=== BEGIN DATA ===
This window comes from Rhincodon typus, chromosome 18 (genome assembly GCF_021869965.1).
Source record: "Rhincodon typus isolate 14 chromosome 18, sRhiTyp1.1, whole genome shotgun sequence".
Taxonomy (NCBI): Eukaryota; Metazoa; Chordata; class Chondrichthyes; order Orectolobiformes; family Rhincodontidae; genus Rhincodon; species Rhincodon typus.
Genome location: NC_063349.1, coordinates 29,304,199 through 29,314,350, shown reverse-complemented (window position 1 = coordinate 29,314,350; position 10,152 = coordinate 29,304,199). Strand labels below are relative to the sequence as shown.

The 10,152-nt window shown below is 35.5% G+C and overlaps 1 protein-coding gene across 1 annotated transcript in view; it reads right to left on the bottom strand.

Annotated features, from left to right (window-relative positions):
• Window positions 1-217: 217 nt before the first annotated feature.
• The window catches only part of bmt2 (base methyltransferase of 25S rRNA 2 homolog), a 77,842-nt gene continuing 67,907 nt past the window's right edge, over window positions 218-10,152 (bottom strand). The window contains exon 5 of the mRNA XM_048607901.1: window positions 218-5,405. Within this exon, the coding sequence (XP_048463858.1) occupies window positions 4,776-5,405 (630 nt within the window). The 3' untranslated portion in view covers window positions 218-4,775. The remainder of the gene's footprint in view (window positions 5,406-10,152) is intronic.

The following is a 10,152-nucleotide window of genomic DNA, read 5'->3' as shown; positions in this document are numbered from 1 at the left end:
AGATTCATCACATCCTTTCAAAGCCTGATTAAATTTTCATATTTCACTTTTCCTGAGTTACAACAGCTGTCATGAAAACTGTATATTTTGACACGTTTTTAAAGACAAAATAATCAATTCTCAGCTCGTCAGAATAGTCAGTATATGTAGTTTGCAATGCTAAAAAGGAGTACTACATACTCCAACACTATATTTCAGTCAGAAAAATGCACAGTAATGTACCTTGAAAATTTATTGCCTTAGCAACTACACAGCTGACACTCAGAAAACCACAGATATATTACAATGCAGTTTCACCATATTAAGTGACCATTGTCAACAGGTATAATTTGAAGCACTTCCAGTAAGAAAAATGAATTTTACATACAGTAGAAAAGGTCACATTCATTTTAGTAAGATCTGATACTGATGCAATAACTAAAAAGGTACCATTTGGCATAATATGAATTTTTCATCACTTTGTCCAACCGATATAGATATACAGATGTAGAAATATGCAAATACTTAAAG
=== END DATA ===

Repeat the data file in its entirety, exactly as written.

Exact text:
This window comes from Rhincodon typus, chromosome 18 (genome assembly GCF_021869965.1).
Source record: "Rhincodon typus isolate 14 chromosome 18, sRhiTyp1.1, whole genome shotgun sequence".
Taxonomy (NCBI): Eukaryota; Metazoa; Chordata; class Chondrichthyes; order Orectolobiformes; family Rhincodontidae; genus Rhincodon; species Rhincodon typus.
Genome location: NC_063349.1, coordinates 29,304,199 through 29,314,350, shown reverse-complemented (window position 1 = coordinate 29,314,350; position 10,152 = coordinate 29,304,199). Strand labels below are relative to the sequence as shown.

The 10,152-nt window shown below is 35.5% G+C and overlaps 1 protein-coding gene across 1 annotated transcript in view; it reads right to left on the bottom strand.

Annotated features, from left to right (window-relative positions):
• Window positions 1-217: 217 nt before the first annotated feature.
• The window catches only part of bmt2 (base methyltransferase of 25S rRNA 2 homolog), a 77,842-nt gene continuing 67,907 nt past the window's right edge, over window positions 218-10,152 (bottom strand). The window contains exon 5 of the mRNA XM_048607901.1: window positions 218-5,405. Within this exon, the coding sequence (XP_048463858.1) occupies window positions 4,776-5,405 (630 nt within the window). The 3' untranslated portion in view covers window positions 218-4,775. The remainder of the gene's footprint in view (window positions 5,406-10,152) is intronic.

The following is a 10,152-nucleotide window of genomic DNA, read 5'->3' as shown; positions in this document are numbered from 1 at the left end:
AGATTCATCACATCCTTTCAAAGCCTGATTAAATTTTCATATTTCACTTTTCCTGAGTTACAACAGCTGTCATGAAAACTGTATATTTTGACACGTTTTTAAAGACAAAATAATCAATTCTCAGCTCGTCAGAATAGTCAGTATATGTAGTTTGCAATGCTAAAAAGGAGTACTACATACTCCAACACTATATTTCAGTCAGAAAAATGCACAGTAATGTACCTTGAAAATTTATTGCCTTAGCAACTACACAGCTGACACTCAGAAAACCACAGATATATTACAATGCAGTTTCACCATATTAAGTGACCATTGTCAACAGGTATAATTTGAAGCACTTCCAGTAAGAAAAATGAATTTTACATACAGTAGAAAAGGTCACATTCATTTTAGTAAGATCTGATACTGATGCAATAACTAAAAAGGTACCATTTGGCATAATATGAATTTTTCATCACTTTGTCCAACCGATATAGATATACAGATGTAGAAATATGCAAATACTTAAAG